Here is a taste:
For years, researchers interested in the life of Frederick Douglass have traveled to a retired surgeon’s dining room table in Savannah, Ga., to pore over his private collection of newspaper clippings, manuscripts and letters. Dr. Walter O. Evans’ collection is the largest known on the abolitionist and politician who was formerly enslaved. It’s one that Evans has been working on for decades.
“It consists of a great deal of personal material from the Douglass family — letters that he wrote to his sons and to various other people,” Evans tells NPR.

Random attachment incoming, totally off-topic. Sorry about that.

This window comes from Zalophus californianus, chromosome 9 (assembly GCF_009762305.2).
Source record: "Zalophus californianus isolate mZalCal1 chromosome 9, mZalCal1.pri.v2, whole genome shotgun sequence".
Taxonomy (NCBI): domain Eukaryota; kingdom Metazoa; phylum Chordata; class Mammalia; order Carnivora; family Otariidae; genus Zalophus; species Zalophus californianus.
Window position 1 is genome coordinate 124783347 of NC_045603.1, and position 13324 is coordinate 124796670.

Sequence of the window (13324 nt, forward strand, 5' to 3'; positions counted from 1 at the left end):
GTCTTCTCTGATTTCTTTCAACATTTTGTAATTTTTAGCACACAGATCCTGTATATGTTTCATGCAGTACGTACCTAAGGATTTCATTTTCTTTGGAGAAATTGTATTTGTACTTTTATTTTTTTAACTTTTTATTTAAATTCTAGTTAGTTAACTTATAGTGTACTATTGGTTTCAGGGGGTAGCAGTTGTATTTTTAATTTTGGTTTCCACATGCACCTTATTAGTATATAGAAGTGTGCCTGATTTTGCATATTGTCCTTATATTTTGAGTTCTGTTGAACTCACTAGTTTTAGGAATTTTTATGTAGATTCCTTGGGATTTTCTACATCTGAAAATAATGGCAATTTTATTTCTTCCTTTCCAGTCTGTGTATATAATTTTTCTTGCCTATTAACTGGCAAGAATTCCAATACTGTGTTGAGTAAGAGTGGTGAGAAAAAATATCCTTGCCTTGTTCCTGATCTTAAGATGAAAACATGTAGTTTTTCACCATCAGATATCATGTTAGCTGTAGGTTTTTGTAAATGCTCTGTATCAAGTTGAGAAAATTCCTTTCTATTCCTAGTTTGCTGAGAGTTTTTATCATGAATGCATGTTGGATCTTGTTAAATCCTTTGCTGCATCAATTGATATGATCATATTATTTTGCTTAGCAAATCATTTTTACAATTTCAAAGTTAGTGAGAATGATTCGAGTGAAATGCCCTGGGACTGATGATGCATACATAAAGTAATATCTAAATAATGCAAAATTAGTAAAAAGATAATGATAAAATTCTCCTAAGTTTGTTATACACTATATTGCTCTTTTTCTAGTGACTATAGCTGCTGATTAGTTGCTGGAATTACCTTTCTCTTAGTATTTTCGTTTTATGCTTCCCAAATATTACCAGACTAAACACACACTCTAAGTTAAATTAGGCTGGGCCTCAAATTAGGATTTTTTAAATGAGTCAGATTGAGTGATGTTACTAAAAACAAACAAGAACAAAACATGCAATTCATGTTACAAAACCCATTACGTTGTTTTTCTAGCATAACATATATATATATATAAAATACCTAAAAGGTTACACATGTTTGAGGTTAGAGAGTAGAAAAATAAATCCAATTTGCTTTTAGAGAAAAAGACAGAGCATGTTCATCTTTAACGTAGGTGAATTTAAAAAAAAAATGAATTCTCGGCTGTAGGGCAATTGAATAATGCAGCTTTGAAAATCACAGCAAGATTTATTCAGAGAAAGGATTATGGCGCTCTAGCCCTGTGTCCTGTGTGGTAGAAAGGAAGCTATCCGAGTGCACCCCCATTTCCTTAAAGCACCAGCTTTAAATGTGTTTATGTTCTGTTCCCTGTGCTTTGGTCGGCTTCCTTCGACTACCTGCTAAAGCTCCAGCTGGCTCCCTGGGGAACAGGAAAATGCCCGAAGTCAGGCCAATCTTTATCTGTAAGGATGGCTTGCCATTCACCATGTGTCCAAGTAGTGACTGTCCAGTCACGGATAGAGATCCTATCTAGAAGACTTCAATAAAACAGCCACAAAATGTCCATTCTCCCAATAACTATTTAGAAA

Earlier this month, the Beinecke Library at Yale University announced it had acquired the collection — which includes Douglass’ 1852 “What to the Slave is the Fourth of July?” speech with his own handwritten annotations.
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